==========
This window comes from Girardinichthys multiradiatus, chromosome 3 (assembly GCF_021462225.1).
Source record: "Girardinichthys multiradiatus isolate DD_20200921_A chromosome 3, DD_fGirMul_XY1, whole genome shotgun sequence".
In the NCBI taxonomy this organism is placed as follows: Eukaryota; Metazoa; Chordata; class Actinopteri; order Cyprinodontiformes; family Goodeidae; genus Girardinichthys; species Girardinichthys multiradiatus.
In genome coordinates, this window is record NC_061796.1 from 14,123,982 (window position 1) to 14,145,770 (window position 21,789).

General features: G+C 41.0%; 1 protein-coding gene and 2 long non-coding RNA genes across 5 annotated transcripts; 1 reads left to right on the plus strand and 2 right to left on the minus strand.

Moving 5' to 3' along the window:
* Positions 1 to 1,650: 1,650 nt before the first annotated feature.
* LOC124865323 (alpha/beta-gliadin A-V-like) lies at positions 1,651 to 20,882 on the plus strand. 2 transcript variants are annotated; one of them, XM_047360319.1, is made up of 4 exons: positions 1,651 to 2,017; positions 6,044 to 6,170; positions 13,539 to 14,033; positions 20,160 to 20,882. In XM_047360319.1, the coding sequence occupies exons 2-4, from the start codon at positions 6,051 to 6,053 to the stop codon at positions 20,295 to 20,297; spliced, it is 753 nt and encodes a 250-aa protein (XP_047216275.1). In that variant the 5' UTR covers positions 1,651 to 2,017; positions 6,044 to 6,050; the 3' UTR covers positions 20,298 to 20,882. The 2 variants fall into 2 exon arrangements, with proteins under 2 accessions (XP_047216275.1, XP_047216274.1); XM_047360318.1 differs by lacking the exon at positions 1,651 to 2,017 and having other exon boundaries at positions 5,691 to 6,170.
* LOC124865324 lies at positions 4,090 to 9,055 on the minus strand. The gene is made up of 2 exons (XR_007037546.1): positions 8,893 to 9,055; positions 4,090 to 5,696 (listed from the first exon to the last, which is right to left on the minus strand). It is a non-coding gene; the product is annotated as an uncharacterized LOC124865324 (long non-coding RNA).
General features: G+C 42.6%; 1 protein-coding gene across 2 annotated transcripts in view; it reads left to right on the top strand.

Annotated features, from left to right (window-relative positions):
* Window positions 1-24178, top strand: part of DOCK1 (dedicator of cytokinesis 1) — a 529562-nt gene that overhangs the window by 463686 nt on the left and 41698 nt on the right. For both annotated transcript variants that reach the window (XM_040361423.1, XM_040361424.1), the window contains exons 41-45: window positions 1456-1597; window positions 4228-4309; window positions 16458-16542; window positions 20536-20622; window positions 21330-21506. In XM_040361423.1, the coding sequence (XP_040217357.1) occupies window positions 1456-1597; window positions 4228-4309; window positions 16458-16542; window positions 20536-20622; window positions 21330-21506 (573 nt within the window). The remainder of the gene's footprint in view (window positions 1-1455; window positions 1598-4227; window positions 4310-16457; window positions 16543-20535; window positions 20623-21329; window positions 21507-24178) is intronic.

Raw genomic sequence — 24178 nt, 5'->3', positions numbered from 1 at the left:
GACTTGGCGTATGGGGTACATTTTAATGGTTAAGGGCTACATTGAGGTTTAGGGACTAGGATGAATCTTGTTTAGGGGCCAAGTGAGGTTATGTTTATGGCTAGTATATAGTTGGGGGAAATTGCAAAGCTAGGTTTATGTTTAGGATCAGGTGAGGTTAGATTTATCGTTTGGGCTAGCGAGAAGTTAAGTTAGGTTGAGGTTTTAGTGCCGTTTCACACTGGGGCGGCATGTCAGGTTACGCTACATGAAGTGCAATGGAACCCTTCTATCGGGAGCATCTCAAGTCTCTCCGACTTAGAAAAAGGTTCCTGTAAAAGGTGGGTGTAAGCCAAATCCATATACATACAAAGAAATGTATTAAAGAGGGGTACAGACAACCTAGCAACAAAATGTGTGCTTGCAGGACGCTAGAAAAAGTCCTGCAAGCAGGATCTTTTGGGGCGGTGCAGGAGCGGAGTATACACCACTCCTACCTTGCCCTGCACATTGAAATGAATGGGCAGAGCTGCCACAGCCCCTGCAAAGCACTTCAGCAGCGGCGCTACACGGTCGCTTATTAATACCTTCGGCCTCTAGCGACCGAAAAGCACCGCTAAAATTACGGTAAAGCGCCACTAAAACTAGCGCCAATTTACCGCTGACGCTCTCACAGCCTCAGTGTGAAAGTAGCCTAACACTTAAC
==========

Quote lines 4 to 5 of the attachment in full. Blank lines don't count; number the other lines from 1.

In genome coordinates, this window is record NC_061796.1 from 14,123,982 (window position 1) to 14,145,770 (window position 21,789).

General features: G+C 41.0%; 1 protein-coding gene and 2 long non-coding RNA genes across 5 annotated transcripts; 1 reads left to right on the plus strand and 2 right to left on the minus strand.